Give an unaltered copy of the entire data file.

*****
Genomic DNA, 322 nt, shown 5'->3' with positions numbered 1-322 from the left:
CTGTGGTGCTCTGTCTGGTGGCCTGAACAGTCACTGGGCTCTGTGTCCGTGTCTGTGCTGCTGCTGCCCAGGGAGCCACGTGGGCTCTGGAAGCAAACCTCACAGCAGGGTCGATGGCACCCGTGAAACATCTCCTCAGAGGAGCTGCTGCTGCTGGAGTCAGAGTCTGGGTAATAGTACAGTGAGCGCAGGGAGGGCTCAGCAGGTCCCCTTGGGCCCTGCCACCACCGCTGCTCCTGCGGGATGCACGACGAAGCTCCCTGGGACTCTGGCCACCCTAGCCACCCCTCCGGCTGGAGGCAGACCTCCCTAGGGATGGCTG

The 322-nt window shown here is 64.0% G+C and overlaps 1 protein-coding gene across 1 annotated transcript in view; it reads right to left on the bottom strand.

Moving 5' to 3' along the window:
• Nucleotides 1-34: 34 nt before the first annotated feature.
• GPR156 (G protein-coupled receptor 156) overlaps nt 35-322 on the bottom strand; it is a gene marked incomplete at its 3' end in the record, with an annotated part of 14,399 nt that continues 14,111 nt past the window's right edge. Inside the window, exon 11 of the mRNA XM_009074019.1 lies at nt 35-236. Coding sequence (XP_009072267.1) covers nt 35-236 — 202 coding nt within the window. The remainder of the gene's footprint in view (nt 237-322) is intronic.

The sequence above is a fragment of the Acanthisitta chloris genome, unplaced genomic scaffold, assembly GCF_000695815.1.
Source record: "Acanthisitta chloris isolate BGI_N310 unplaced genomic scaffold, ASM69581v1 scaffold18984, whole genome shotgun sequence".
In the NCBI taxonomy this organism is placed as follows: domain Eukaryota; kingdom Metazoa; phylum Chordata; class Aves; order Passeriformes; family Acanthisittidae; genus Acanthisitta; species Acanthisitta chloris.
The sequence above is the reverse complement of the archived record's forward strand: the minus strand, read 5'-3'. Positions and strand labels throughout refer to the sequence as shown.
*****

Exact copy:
Genomic DNA, 322 nt, shown 5'->3' with positions numbered 1-322 from the left:
CTGTGGTGCTCTGTCTGGTGGCCTGAACAGTCACTGGGCTCTGTGTCCGTGTCTGTGCTGCTGCTGCCCAGGGAGCCACGTGGGCTCTGGAAGCAAACCTCACAGCAGGGTCGATGGCACCCGTGAAACATCTCCTCAGAGGAGCTGCTGCTGCTGGAGTCAGAGTCTGGGTAATAGTACAGTGAGCGCAGGGAGGGCTCAGCAGGTCCCCTTGGGCCCTGCCACCACCGCTGCTCCTGCGGGATGCACGACGAAGCTCCCTGGGACTCTGGCCACCCTAGCCACCCCTCCGGCTGGAGGCAGACCTCCCTAGGGATGGCTG

The 322-nt window shown here is 64.0% G+C and overlaps 1 protein-coding gene across 1 annotated transcript in view; it reads right to left on the bottom strand.

Moving 5' to 3' along the window:
• Nucleotides 1-34: 34 nt before the first annotated feature.
• GPR156 (G protein-coupled receptor 156) overlaps nt 35-322 on the bottom strand; it is a gene marked incomplete at its 3' end in the record, with an annotated part of 14,399 nt that continues 14,111 nt past the window's right edge. Inside the window, exon 11 of the mRNA XM_009074019.1 lies at nt 35-236. Coding sequence (XP_009072267.1) covers nt 35-236 — 202 coding nt within the window. The remainder of the gene's footprint in view (nt 237-322) is intronic.

The sequence above is a fragment of the Acanthisitta chloris genome, unplaced genomic scaffold, assembly GCF_000695815.1.
Source record: "Acanthisitta chloris isolate BGI_N310 unplaced genomic scaffold, ASM69581v1 scaffold18984, whole genome shotgun sequence".
In the NCBI taxonomy this organism is placed as follows: domain Eukaryota; kingdom Metazoa; phylum Chordata; class Aves; order Passeriformes; family Acanthisittidae; genus Acanthisitta; species Acanthisitta chloris.
The sequence above is the reverse complement of the archived record's forward strand: the minus strand, read 5'-3'. Positions and strand labels throughout refer to the sequence as shown.